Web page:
En bloc Glioma Resection Top

The senior author increasingly employs en-bloc resection of high-grade gliomas whenever possible. Some reports refer to perilesional resection with interestingly lower neurological deficits, even in eloquent brain regions.[29] Our technique employs Rhoton microdissector #8 (Rhoton® Kit/Set) and suction to circumferentially develop and deepen the plane. When adjacent to a pial surface, the Velcro technique, described below, is used to empty the sulcal spaces and strip neural tissue from the pia. By preserving the tumor circumference, the volume of the tumor mobilizes and behaves as a single body, ultimately facilitating its en-bloc dissection.

  Fourth Ventricle, Brainstem, and Thalamic Tumors Top

The increased attention in the awake and electrophysiological mapping of the supratentorial white matter tracts is not currently paralleled, at least to the same extent, to monitoring techniques of the cranial nerve (CN) nuclei and long tracts of the fourth ventricle and dorsal brainstem.[30] This may be related to the attention of the wider neuroscience community to language and supratentorial white matter connectivity as opposed to brainstem nuclei and their connectivity. However, this remains paradoxical as neurological complications from intraoperative injury of these structures can result in unfavorable or, rarely, devastating outcomes. A report of an 18-year series of fourth ventricular tumors showed that 45% of patients had at least one major neurological deficit, including motor abnormalities or worsening gait (56%), speech or swallowing abnormalities (38%), or CN deficits (31%) such as CN VI-XII.[31]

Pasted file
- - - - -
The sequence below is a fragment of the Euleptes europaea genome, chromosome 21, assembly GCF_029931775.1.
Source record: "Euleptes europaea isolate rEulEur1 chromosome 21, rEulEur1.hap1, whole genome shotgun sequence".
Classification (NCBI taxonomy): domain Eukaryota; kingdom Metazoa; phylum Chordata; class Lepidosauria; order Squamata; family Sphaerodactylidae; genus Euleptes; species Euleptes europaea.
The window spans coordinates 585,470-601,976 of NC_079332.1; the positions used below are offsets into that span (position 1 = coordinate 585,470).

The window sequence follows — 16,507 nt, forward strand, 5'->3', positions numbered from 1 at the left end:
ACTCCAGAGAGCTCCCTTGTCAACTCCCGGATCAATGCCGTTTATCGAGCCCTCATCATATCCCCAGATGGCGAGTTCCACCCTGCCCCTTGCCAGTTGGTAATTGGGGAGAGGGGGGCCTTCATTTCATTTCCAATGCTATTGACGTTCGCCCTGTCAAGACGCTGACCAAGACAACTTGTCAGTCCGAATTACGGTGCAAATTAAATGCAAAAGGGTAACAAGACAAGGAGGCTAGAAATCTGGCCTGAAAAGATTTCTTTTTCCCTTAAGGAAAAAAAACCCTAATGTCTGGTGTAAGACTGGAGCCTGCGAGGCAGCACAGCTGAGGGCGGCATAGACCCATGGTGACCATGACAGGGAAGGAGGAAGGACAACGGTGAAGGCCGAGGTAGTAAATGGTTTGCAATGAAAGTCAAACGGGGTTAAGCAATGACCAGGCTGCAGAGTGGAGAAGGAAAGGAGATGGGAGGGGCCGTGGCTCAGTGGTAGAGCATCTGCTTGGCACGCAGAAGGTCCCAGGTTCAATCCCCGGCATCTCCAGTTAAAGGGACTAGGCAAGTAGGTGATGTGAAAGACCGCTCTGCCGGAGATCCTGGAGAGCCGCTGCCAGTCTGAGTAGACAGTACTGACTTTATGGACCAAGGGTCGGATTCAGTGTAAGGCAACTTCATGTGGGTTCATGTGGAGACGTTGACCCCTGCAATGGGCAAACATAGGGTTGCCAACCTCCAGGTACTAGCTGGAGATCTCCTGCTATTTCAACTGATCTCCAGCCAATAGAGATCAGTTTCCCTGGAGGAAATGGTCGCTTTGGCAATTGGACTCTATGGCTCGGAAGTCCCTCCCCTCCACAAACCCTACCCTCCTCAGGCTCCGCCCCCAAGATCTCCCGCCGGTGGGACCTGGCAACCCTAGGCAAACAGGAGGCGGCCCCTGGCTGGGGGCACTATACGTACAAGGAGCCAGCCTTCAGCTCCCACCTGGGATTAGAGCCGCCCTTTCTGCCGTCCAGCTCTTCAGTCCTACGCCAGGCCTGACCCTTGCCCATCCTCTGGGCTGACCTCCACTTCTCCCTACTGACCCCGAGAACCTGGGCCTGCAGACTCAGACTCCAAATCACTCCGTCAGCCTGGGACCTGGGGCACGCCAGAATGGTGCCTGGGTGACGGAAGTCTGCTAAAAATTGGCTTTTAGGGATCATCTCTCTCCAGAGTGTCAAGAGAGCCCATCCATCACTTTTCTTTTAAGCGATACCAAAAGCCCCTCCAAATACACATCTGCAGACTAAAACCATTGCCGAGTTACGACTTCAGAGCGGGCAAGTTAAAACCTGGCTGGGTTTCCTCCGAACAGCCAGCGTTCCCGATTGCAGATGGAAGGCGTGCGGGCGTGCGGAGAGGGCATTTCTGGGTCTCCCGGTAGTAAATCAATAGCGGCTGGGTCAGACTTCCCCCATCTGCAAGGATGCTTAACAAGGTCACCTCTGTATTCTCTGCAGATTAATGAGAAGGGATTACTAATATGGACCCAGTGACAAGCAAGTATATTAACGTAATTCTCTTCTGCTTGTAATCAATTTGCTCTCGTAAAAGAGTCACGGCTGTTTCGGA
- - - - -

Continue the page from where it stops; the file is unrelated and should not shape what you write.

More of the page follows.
The practice of the senior author includes the resection of fourth ventricular ependymomas, medulloblastomas, brainstem and thalamic pilocytic astrocytomas, and pineal region tumors.[6] Set up includes typical electrode placement with monitoring for CN III (inferior rectus, twisted pair subdermal 0.5 × 27 G), CN VII (orbicularis oculi and oris, with twisted pair subdermal 0.5 × 27 G), CN IX (in the soft palate bilaterally, with a double needle 2.5 mm), CN X (in endotracheal tube, TriVantage™, (Medtronic, Minneapolis, MN, USA), CN XI (upper trapezius with a twisted pair subdermal 0.5 × 27 G), and CN XII (tongue with a bipolar electrode 30 mm). In addition to routine free-running electromyography (EMG), we actively stimulate CN nuclei with triggered EMG, particularly in tumors infiltrating the floor of the fourth ventricle, allowing safe tumor resection.[32] This technique is predicated on accurate anatomical knowledge of the predicted location of CN nuclei. Stimulation settings for triggered EMG that we employed include a sensitivity of 100 μV/div, and low frequency and high frequency of 50 and 1500 Hz, respectively. Our stimulation parameters are pulse duration of 200 μs and stimulation current of 0.2–2 mA, at 0.2 mA increments.[32] In our experience, most responses are elicited at 1.5 mA.

In the posterior fossa, we prefer a telovelar approach by dividing the tela choroidea and inferior medullary velum.[32],[33],[34] Most tumors widen the cerebello-medullary fissure facilitating the telovelar approach. We find trans-vermian approaches invasive and unnecessary.[35] For thalamic tumors extending from the midbrain tegmentum, the senior author employs a tentorium-splitting supracerebellar/infratentorial approach in the sitting position with free running and triggered EMGs [Figure 7]. Our technique and anesthetic parameters for the sitting position have been previously reported.[36]